The other players: Independents and National Oil Companies

Posted on 15 October 2013

The resource ownership map has changed dramatically to the benefit of National Oil Companies (NOCs) and International Oil Companies (IOCs), speakers at the Daegu 2013 Congress said on 15 October.

NOCs now control approximately 90% of the world’s oil reserves and 75% of production as well as many of the major infrastructure systems. In addition, an estimated 60% of the world’s undiscovered reserves lie in countries where NOCs have privileged access to reserves.

A variety of factors have driven the changing market. The role of Independents has increased as technology has improved and capital has become more widely available, said moderator Tom Choi, Natural Gas Market Leader for Deloitte MarketPoint LLC. NOCs, meanwhile, have increasingly ventured beyond their borders, acquiring assets in other countries.

Four factors contributed to the success of Independents in the past decade, said Tony Hayward, the Executive Director & CEO of Genel Energy and former Group CEO of BP. High gas prices gave Independents the momentum to attract capital, the companies had the clever technology know-how to tap into North America’s shale gas, and many had an entrepreneurial spirit, seeing a necessity in taking risks in order to survive. Additionally, the “Supermajors,” or the world’s largest oil companies, were sluggish in addressing rising commodity prices in the past decade. That gave Independents the space to jump in and find solutions. Independents have also gone beyond the North American shale oil and gas boom, leading the way in East and West Africa, Brazil, and Kurdistan. “That’s an extraordinary set of successes,” he said.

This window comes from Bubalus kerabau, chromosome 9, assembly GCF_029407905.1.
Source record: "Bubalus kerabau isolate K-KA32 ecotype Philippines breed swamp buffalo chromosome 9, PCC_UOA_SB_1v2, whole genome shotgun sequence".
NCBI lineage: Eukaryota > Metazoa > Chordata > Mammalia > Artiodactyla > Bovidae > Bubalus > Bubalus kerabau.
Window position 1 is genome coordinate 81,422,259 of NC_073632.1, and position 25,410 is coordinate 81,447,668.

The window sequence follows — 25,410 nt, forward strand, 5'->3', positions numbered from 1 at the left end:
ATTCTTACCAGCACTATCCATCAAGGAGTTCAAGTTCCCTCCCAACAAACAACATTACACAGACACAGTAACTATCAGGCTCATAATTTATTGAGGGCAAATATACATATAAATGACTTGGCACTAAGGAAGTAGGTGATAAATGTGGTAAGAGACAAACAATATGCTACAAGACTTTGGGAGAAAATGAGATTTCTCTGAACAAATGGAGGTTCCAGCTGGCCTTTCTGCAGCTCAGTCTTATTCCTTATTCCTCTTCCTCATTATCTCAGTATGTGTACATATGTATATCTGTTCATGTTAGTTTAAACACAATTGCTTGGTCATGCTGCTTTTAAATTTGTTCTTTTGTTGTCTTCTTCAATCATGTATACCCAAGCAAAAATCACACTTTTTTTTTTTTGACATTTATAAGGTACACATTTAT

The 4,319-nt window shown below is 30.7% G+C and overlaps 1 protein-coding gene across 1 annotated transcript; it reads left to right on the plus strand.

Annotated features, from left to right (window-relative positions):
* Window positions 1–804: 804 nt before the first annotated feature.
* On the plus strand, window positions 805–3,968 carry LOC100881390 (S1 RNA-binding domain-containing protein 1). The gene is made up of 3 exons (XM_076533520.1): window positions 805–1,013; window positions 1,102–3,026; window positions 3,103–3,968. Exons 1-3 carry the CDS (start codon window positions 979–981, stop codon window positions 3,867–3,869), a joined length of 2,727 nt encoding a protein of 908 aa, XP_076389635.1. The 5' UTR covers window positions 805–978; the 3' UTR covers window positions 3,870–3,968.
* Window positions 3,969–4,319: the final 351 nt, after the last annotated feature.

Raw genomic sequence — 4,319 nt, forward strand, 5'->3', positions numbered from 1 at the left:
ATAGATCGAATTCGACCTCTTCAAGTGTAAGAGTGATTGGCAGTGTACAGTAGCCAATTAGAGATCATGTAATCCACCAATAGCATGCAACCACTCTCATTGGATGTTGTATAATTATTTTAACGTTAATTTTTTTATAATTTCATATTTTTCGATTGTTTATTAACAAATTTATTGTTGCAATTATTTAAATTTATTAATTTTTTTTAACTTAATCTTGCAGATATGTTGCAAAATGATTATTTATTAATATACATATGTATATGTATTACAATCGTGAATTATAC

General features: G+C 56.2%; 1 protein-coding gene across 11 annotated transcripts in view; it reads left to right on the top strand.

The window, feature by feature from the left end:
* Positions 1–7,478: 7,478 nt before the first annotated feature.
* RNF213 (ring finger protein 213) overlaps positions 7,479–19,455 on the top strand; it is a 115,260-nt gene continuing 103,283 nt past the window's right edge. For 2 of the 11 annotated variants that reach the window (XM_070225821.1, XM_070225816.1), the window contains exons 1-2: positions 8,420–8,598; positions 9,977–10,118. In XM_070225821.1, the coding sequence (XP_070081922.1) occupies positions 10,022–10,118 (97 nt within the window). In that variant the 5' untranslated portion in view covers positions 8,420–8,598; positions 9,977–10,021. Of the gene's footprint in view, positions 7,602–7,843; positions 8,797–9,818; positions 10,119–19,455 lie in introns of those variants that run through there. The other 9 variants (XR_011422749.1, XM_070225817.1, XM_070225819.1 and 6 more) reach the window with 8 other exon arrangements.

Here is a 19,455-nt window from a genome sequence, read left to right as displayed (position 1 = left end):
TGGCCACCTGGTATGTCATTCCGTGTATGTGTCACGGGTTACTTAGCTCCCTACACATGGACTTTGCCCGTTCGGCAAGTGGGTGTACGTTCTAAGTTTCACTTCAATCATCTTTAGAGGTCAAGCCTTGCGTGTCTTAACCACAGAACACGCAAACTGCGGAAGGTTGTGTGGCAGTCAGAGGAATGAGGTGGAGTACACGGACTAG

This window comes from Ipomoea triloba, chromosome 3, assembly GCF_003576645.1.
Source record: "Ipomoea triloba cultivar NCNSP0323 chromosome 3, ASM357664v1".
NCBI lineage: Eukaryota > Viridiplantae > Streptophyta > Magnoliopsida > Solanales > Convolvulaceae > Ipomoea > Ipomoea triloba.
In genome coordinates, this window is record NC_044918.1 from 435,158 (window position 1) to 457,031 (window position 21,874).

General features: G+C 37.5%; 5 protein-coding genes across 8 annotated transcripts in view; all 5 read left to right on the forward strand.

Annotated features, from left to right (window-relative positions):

The discussants also explored the role of NOCs in the global marketplace, plotting their international expansion. China stands out. The country’s state-owned enterprises (SOEs) have the political backing and drive to take risks in overseas markets. Yet despite talk of NOCs going international, the majority lingers on their home turf, restricted by the political considerations of their governments. Many NOCs have another strength: they’re often repositories of unique technical expertise to work in their own regional and environmental conditions. Brazil’s Petrobras, for example, is strong in deep water subsalt projects, Hayward said.


This news story is based on the session Bottom Line, “The rise of NOCs and Independents: More of the same or changing the game?” at 2013 World Energy Congress.